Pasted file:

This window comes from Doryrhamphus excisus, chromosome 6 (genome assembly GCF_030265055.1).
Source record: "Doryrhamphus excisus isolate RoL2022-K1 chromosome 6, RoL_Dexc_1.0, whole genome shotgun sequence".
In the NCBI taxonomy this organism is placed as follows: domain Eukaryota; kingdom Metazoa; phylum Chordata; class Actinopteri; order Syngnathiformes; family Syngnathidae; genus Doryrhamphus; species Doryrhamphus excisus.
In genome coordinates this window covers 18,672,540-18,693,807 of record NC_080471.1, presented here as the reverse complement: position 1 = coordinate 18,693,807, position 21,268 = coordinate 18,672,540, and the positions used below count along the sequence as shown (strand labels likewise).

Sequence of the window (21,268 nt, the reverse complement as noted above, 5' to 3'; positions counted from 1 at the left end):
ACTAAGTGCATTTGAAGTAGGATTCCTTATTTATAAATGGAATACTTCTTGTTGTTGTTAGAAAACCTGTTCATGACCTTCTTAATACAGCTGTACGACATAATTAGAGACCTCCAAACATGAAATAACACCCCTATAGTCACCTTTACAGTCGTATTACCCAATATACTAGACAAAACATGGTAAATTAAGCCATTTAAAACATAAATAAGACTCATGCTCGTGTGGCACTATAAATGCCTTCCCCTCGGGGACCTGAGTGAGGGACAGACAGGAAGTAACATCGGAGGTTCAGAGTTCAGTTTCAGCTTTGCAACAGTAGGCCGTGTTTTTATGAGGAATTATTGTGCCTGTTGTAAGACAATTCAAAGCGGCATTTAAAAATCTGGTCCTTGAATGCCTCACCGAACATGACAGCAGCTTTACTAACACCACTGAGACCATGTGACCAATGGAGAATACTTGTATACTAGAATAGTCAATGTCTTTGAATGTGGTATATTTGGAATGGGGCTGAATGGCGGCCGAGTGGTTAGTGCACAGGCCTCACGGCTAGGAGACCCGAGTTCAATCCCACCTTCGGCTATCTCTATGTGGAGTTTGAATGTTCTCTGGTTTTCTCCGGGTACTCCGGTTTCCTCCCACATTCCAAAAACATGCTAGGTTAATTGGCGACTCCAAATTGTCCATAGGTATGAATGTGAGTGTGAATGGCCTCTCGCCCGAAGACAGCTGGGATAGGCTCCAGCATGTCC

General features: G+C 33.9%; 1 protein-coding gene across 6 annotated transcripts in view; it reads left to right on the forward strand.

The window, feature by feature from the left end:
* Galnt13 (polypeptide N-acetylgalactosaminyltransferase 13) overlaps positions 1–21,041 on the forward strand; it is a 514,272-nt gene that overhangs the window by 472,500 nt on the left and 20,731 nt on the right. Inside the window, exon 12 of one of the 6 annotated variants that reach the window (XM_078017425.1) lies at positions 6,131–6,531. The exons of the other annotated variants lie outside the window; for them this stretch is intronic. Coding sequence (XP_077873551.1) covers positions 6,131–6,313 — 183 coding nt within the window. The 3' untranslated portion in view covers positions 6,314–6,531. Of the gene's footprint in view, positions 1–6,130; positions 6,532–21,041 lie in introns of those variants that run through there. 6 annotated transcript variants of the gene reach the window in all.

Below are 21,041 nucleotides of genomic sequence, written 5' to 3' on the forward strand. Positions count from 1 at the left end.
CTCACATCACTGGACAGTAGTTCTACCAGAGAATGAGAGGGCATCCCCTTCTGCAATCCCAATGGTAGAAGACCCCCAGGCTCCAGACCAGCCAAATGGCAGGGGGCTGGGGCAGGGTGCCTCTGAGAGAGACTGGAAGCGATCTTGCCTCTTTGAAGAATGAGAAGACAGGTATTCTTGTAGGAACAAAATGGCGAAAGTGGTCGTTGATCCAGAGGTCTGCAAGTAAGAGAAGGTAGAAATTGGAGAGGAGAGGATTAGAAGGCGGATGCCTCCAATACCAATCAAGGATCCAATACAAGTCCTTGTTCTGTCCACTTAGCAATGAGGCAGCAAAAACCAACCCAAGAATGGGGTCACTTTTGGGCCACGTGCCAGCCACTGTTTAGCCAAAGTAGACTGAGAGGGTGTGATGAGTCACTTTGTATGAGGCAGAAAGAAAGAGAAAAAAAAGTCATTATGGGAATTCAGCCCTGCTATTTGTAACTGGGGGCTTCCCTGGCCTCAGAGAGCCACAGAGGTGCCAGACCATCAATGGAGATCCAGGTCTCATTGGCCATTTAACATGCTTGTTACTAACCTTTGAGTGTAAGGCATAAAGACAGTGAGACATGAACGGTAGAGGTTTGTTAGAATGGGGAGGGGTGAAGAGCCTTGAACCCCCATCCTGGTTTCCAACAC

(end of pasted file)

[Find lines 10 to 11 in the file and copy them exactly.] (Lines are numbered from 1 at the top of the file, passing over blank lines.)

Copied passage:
Below are 21,041 nucleotides of genomic sequence, written 5' to 3' on the forward strand. Positions count from 1 at the left end.
CTCACATCACTGGACAGTAGTTCTACCAGAGAATGAGAGGGCATCCCCTTCTGCAATCCCAATGGTAGAAGACCCCCAGGCTCCAGACCAGCCAAATGGCAGGGGGCTGGGGCAGGGTGCCTCTGAGAGAGACTGGAAGCGATCTTGCCTCTTTGAAGAATGAGAAGACAGGTATTCTTGTAGGAACAAAATGGCGAAAGTGGTCGTTGATCCAGAGGTCTGCAAGTAAGAGAAGGTAGAAATTGGAGAGGAGAGGATTAGAAGGCGGATGCCTCCAATACCAATCAAGGATCCAATACAAGTCCTTGTTCTGTCCACTTAGCAATGAGGCAGCAAAAACCAACCCAAGAATGGGGTCACTTTTGGGCCACGTGCCAGCCACTGTTTAGCCAAAGTAGACTGAGAGGGTGTGATGAGTCACTTTGTATGAGGCAGAAAGAAAGAGAAAAAAAAGTCATTATGGGAATTCAGCCCTGCTATTTGTAACTGGGGGCTTCCCTGGCCTCAGAGAGCCACAGAGGTGCCAGACCATCAATGGAGATCCAGGTCTCATTGGCCATTTAACATGCTTGTTACTAACCTTTGAGTGTAAGGCATAAAGACAGTGAGACATGAACGGTAGAGGTTTGTTAGAATGGGGAGGGGTGAAGAGCCTTGAACCCCCATCCTGGTTTCCAACAC